Shouldn’t We Be Harsh on Legalism?

By Fred Pruitt

My dear brother,

Of course you don’t have to pay me any attention. I know you know this but I want you to know I know it, too!  When I might point out something to you, from my perspective you are perfectly free to take it or ignore it. Inside yourself where the Lord and you are one is where you find your final answers for yourself, so I am only along as a helper from time to time. You help me as much as I help you, anyway!

Now, you did ask me a direct question when I encouraged you to approach the question of the “evil” of legalism with compassion. In your question you pointed out that Paul had been harsh with the legalists, and you point-blank asked me why? I sensed you were asking me in so many words, “If Paul was harsh on the legalists, shouldn’t we be as well?”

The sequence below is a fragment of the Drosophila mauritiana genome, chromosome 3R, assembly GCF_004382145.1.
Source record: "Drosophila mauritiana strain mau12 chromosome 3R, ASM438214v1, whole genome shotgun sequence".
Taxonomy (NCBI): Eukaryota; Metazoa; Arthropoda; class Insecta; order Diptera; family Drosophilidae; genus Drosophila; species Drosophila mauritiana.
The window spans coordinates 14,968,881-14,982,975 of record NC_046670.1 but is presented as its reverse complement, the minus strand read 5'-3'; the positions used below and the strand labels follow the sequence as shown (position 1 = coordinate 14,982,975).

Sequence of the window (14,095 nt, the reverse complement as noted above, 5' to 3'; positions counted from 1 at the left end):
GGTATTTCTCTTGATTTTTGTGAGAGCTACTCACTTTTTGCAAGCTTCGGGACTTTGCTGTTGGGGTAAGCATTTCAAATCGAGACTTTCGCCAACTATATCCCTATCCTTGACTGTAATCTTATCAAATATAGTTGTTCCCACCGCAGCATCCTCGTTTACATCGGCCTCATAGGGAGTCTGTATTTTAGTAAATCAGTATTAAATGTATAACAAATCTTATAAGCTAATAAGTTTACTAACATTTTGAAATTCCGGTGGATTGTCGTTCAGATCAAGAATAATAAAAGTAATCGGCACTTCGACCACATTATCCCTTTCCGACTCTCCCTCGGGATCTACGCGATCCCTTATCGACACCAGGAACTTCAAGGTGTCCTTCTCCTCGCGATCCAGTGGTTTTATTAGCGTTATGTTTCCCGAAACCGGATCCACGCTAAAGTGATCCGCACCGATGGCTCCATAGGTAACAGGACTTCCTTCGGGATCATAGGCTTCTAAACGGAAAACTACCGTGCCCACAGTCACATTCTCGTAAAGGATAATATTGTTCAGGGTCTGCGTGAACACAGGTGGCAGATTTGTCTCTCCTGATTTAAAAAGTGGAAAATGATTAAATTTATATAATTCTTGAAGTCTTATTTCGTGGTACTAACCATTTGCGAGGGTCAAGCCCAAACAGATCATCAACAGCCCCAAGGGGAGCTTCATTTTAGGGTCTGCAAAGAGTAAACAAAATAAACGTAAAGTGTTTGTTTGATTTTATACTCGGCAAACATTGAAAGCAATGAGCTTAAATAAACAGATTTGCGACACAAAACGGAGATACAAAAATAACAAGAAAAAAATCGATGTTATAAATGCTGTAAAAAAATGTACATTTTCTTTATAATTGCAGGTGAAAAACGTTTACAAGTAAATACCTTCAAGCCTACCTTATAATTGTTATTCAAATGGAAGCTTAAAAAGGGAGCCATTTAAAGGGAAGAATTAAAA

So if you don’t mind I’ll explore that a little bit with you.

First of all, honesty would demand that I say at bottom I can’t really say with certainty “why” Paul reacted the way that he did toward what people these days call the Judaizers. I think it is safe to say, again without certainty but perhaps as an educated “guess,” that Paul was laying the foundation for the Church that would come after him and would exist until the final consummation of all things. As a foundation layer, whose mission is different from ours, he had to make solid certain things as the basis for the fledgling Christian movement which would evolve later into what we have today and has existed for 20 centuries.